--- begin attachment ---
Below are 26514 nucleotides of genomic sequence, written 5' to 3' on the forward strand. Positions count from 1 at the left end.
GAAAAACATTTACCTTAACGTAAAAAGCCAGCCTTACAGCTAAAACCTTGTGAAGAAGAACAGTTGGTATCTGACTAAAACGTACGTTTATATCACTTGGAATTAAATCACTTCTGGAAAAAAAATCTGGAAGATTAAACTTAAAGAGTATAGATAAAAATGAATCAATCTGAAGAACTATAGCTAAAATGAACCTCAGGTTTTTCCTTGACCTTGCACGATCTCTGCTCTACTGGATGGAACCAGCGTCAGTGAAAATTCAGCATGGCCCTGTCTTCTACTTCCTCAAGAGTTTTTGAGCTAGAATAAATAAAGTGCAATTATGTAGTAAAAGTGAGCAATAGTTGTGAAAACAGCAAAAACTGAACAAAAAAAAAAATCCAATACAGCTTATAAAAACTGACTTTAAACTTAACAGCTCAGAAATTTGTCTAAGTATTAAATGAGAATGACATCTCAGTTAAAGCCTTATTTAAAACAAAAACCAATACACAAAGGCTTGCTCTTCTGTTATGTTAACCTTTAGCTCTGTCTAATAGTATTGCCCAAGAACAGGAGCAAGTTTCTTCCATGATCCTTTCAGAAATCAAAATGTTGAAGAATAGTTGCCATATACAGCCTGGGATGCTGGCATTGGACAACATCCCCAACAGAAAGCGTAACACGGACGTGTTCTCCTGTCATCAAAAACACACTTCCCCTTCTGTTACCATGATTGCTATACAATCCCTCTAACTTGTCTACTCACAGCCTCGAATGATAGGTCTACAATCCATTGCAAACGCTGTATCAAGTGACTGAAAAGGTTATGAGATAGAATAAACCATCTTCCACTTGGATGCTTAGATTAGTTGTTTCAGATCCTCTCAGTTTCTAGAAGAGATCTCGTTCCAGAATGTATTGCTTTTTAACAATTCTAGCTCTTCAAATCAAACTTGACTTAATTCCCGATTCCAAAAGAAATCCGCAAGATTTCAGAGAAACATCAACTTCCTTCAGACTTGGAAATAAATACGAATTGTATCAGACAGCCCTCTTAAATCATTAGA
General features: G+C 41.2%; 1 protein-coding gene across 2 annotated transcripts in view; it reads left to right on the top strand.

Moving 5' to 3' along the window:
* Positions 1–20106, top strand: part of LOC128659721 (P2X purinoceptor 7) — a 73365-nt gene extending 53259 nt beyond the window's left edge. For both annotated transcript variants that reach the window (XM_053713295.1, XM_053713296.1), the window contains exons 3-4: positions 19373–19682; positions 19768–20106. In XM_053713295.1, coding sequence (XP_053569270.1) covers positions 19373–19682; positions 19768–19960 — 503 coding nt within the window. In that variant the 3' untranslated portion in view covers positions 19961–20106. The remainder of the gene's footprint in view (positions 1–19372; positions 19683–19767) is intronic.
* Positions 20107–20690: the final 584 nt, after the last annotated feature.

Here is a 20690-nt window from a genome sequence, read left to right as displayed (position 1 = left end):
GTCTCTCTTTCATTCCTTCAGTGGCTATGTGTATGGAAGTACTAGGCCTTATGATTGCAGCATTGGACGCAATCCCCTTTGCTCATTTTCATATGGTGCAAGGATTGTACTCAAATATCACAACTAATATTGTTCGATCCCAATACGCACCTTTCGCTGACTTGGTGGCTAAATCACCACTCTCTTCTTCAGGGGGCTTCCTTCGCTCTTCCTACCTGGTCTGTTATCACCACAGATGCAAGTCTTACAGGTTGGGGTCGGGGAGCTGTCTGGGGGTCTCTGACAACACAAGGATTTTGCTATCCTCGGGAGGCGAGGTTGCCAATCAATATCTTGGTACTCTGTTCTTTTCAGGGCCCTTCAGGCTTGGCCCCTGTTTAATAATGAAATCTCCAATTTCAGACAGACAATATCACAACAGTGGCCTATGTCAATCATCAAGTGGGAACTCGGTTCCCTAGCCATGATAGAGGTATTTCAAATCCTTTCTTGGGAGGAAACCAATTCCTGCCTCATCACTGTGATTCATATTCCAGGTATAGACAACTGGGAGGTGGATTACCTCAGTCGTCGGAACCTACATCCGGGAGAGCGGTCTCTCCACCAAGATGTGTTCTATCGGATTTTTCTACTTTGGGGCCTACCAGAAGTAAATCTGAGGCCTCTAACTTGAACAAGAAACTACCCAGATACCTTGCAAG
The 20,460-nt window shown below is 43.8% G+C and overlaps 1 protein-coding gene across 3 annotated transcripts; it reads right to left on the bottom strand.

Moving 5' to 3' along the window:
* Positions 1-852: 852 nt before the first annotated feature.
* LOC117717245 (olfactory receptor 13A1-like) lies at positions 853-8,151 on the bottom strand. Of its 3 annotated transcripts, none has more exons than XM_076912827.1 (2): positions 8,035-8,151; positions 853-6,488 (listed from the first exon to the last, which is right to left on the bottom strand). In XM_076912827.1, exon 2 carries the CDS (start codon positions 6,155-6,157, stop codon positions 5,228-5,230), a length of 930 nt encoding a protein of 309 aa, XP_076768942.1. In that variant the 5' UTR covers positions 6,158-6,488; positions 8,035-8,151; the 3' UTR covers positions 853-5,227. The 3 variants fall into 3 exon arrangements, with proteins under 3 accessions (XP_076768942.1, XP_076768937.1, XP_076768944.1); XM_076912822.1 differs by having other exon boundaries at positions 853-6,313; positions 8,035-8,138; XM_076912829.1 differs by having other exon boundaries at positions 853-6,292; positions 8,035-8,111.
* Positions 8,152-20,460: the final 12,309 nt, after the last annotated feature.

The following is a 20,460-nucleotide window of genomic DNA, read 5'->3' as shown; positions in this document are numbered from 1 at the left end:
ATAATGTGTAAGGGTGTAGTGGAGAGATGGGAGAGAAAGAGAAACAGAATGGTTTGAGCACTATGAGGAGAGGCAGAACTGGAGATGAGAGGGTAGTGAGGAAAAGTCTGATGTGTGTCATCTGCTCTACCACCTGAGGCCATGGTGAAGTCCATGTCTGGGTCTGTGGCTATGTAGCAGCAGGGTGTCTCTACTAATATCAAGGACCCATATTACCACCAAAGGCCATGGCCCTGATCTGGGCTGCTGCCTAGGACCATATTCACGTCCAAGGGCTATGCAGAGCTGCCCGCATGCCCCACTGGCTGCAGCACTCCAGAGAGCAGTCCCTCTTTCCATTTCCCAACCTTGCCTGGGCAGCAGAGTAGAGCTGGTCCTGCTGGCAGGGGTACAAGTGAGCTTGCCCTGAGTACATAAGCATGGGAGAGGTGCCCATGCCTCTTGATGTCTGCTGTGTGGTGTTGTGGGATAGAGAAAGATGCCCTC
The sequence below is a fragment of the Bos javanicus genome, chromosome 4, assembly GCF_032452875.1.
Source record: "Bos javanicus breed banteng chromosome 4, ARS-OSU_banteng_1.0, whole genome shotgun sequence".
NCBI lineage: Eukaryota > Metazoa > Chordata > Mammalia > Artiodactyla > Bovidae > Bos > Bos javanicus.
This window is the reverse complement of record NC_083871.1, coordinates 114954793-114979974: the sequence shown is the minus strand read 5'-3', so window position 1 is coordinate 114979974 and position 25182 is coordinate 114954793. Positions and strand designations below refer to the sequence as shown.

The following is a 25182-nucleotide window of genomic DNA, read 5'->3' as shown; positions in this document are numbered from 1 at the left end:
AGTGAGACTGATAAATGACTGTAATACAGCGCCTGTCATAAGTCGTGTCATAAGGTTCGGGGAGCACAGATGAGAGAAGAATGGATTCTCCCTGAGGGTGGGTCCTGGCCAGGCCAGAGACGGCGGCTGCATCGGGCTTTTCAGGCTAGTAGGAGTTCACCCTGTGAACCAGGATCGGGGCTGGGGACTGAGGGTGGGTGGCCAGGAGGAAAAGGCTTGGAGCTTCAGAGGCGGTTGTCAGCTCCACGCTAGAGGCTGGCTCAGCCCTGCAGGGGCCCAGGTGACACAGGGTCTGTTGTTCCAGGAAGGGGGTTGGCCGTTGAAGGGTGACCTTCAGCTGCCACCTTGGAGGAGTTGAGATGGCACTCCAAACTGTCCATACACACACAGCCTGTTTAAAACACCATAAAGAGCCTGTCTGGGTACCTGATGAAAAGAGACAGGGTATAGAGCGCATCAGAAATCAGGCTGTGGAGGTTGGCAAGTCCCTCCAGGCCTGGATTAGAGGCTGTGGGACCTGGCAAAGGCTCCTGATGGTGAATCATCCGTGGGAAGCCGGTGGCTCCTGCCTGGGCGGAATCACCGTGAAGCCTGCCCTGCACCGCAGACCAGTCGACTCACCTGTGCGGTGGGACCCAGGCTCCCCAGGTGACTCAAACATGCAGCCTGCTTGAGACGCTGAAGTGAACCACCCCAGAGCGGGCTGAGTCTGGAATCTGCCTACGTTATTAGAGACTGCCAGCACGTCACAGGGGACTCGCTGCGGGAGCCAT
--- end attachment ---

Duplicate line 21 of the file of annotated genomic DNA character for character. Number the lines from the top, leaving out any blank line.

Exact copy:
AGTGAGACTGATAAATGACTGTAATACAGCGCCTGTCATAAGTCGTGTCATAAGGTTCGGGGAGCACAGATGAGAGAAGAATGGATTCTCCCTGAGGGTGGGTCCTGGCCAGGCCAGAGACGGCGGCTGCATCGGGCTTTTCAGGCTAGTAGGAGTTCACCCTGTGAACCAGGATCGGGGCTGGGGACTGAGGGTGGGTGGCCAGGAGGAAAAGGCTTGGAGCTTCAGAGGCGGTTGTCAGCTCCACGCTAGAGGCTGGCTCAGCCCTGCAGGGGCCCAGGTGACACAGGGTCTGTTGTTCCAGGAAGGGGGTTGGCCGTTGAAGGGTGACCTTCAGCTGCCACCTTGGAGGAGTTGAGATGGCACTCCAAACTGTCCATACACACACAGCCTGTTTAAAACACCATAAAGAGCCTGTCTGGGTACCTGATGAAAAGAGACAGGGTATAGAGCGCATCAGAAATCAGGCTGTGGAGGTTGGCAAGTCCCTCCAGGCCTGGATTAGAGGCTGTGGGACCTGGCAAAGGCTCCTGATGGTGAATCATCCGTGGGAAGCCGGTGGCTCCTGCCTGGGCGGAATCACCGTGAAGCCTGCCCTGCACCGCAGACCAGTCGACTCACCTGTGCGGTGGGACCCAGGCTCCCCAGGTGACTCAAACATGCAGCCTGCTTGAGACGCTGAAGTGAACCACCCCAGAGCGGGCTGAGTCTGGAATCTGCCTACGTTATTAGAGACTGCCAGCACGTCACAGGGGACTCGCTGCGGGAGCCAT